So all in all a rather tall order for an adaptation. Rona Munro takes on the challenge with mixed results. Sensibly, she opts not for a faithful adaption but still retains plenty of the plot—perhaps a little too much.
Now, it's coming to stages across the UK, with a new script by playwright Rona Munro. Alex Mugnaioni, who stars as Captain Corelli, tells us what he loved about the book, and why the play is so important today. Let's start by talking about the novel.
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Transforming the familiar wartime romance from the page to a theatre setting must have been a challenge but sadly, it seems too ambitious a task to remain faithful to the novel. There are simply too many characters vying for stage time and plot development. Madison Clare Pelagia appears to already be losing her voice but gives a convincingly stubborn performance as a headstrong daughter with amusing chemistry shining between her and her caring father Dr Iannis Joseph Long.
The same stream of seduction weaves through his latest, and finest novel, but this one avoids the cabaret of hocus-pocus effects and fabulist portents. Great while it lasted, that vein is now mined. But de Bernieres is still deploying the same audacious imagination.
Corelli's Mandolin is the story of a group of people whose lives become intertwined on the Greek island of Cephallonia during the Italian and German occupation of World War II. Iannis lives on the island with his beautiful daughter, Pelagia, who is engaged to a local fisherman named Mandras. When Italy invades Greece, Mandras leaves the island to join the resistance fighters and an Italian unit occupies the island under the command of Captain Antonio Corelli, who is housed with the doctor.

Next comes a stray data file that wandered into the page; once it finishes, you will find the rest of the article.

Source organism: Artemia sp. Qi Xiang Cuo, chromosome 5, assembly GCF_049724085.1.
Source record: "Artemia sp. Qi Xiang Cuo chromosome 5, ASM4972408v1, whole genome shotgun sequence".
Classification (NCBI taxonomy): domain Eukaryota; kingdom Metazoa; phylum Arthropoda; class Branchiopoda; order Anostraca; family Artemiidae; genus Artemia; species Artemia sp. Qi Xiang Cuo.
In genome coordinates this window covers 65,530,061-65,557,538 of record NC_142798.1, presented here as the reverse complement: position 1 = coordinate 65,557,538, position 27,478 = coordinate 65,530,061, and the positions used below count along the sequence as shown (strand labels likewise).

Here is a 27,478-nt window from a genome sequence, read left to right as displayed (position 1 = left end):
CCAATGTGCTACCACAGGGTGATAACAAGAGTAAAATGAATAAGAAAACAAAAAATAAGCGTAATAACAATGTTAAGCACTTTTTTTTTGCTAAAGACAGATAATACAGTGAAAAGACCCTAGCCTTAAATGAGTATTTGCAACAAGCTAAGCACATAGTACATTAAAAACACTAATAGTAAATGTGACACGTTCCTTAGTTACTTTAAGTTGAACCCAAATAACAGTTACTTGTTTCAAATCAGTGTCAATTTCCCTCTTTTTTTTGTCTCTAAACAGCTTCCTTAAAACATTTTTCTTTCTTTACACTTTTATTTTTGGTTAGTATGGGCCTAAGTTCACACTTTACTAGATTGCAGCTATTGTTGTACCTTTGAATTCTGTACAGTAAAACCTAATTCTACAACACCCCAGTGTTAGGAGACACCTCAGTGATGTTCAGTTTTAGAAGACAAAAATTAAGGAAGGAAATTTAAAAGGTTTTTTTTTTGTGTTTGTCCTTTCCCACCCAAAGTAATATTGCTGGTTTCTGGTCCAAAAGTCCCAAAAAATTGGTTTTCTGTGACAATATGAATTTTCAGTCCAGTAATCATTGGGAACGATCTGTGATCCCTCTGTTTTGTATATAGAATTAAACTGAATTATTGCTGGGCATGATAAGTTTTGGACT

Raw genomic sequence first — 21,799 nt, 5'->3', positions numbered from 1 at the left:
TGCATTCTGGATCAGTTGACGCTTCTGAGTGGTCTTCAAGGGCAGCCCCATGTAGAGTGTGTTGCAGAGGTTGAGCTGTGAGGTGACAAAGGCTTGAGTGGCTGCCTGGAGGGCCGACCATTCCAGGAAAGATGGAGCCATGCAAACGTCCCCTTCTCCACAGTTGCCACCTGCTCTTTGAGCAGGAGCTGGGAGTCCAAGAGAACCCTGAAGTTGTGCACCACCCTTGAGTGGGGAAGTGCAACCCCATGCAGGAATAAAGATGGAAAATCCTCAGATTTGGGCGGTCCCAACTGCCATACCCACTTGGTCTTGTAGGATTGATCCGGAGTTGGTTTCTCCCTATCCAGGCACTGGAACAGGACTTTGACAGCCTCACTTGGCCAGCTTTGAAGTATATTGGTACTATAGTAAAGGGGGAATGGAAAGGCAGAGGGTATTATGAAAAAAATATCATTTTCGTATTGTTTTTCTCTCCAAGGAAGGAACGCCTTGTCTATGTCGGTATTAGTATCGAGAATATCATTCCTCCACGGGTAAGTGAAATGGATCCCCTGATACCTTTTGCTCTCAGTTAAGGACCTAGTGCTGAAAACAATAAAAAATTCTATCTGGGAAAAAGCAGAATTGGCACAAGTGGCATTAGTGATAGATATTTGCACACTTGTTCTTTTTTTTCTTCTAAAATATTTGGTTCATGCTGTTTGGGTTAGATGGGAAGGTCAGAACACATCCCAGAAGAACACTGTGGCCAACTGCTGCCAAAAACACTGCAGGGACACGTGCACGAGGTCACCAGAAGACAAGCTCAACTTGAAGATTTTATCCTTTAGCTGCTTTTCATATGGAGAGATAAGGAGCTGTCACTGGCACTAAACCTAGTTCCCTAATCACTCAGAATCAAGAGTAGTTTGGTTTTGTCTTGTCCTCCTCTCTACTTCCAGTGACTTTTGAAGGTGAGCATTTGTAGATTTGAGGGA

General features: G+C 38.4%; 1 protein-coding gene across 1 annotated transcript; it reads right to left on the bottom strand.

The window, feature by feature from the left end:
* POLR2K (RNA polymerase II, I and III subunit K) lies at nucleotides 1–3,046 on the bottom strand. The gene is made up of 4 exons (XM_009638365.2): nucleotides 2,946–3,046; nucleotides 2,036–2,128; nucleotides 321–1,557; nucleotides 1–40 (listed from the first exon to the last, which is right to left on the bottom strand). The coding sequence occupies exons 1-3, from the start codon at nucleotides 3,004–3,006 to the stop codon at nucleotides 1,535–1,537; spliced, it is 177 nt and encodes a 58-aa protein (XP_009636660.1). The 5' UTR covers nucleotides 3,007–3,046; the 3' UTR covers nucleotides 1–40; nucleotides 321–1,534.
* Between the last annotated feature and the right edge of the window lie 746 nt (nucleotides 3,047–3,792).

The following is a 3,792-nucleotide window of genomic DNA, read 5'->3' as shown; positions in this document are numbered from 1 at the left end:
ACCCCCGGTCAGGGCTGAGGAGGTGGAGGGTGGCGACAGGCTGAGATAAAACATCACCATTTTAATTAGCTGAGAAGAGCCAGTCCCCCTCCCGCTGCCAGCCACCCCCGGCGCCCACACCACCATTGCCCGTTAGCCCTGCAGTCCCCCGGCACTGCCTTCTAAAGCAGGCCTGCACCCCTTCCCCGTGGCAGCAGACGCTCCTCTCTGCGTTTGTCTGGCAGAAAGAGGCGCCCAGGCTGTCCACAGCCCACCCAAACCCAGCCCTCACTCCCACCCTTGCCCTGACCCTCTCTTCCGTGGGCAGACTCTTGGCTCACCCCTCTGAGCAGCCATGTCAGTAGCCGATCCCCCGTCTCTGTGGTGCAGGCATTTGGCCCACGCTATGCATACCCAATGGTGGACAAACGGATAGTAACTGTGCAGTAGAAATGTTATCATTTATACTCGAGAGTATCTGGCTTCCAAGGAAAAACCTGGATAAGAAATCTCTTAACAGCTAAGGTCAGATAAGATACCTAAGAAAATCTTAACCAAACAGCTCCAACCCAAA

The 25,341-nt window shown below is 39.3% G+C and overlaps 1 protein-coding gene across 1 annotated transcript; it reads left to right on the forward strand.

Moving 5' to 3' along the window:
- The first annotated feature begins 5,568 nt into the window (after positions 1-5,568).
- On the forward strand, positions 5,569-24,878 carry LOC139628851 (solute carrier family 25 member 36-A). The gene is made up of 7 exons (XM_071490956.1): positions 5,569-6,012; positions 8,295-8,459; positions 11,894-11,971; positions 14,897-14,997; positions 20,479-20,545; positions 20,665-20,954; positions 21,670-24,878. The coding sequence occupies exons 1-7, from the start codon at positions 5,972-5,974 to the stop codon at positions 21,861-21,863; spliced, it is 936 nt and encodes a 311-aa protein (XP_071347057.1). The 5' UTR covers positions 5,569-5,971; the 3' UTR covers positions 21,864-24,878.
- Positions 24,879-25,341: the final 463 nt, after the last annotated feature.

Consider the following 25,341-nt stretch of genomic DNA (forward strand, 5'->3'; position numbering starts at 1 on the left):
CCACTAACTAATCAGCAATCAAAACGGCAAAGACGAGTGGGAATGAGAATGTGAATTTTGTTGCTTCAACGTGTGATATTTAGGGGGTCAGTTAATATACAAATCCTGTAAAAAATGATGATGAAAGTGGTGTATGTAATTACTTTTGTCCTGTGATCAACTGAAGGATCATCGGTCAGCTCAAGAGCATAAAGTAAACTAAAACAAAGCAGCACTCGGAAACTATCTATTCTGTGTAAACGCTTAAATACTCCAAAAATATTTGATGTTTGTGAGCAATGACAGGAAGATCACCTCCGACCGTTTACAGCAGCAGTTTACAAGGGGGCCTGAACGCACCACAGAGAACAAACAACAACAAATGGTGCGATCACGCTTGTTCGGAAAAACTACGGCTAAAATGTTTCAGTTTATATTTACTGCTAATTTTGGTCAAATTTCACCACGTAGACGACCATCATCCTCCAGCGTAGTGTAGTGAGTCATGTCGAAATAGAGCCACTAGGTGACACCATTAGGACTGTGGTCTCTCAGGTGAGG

The author, who has kindly shared this essay with readers of the Victorian Webhas excerpted it from a monograph that will serve as an introduction to a forthcoming limited edition of Corelli's collected supernatural short stories, Dark Angels, Pale Ghosts. Readers may wish to visit her Violet Books sitewhich contains additional information on Corelli, nineteenth- and early-twentieth-century science fiction and fantasy, and book illustration of this period. Time was, Marie Corelli was the most widely read author England possessed.
Madison Clare, armed with a theatrical background and a fitting Greek heritage, has been cast as the strong-willed and plucky Pelagia and is thrilled with her role. The story tells of a tumultuous romance that blossoms out of the hatred of wartime, with lovers Antonio and Pelagia struggling with the wider political landscape and war-torn Greece but ultimately consumed by each other. The relationship between the two, both onstage and off, is therefore of critical importance.